Bodies of the EAEU and the EU in comparison

EAEU EU
Supreme Eurasian Economic Council – convenes biannually the heads of state and responsible for strategic decision making. European Council (Concilium)

 

 

Council of the European Union

Eurasian Intergovernmental Council – consists of the heads of government and in charge of coordinating national policies.
Council of the EEC – consists of the deputy heads of state.

Board of the EEC – with 10 supranational ministers in charge of various economic sectors (customs, transport, digitalization, etc.) and its ca. 1000 employees (situated in Moscow).

European Commission
Court of the EAEU (based in Minsk) Court of the EU
Eurasian Development Bank (EDB) and Eurasian Fund for Stability and Development (EFSD) with formal headquarters in Almaty – main regional development institutes important for investments in infrastructure and integration projects, as well as for regional macroeconomic stability. European Investment Bank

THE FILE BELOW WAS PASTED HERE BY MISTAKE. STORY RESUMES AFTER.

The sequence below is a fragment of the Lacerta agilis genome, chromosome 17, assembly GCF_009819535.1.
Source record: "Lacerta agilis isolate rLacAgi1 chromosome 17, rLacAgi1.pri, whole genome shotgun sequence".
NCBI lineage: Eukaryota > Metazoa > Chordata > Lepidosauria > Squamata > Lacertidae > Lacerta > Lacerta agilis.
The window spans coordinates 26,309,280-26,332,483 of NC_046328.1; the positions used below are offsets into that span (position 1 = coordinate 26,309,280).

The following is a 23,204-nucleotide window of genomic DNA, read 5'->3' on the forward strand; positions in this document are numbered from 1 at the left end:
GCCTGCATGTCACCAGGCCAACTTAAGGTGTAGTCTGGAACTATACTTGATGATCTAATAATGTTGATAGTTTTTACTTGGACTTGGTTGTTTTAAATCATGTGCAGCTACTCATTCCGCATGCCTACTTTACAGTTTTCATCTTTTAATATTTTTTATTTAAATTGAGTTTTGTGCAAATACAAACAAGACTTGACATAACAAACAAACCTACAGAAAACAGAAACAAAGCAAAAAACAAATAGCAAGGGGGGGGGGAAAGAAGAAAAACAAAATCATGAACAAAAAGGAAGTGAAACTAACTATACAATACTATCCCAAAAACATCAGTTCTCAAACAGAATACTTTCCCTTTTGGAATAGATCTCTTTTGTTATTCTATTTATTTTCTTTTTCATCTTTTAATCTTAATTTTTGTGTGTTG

European Regional Development Fund

 

European Fund for Strategic Investments

 

European Stability Mechanism (ESM)

Financial regulator of the EAEU (to be created by 2025 in Nursultan) – oversight of the common financial market. European Banking Authority (EBA)

 

European Central Bank (ECB)

In contrast to the EU, the EAEU integration agenda and the powers of the EEC are restricted to economic issues. The Eurasian Economic Union does not pursue a policy of values and does not interfere in the domestic political systems of its member states.

Core powers of the EAEU

Direct Indirect
ü  Foreign trade policy

ü  Customs regulation and non-tariff barriers

ü  Technical regulations and standards

ü  Intra-union competition and antitrust law

ü  Macroeconomic convergence

ü  Digitalization

ü  Common energy, transport and capital markets

ü  Industrial and agricultural policy

Main successes and prospects of the EAEU

Achievements so far Plans until 2025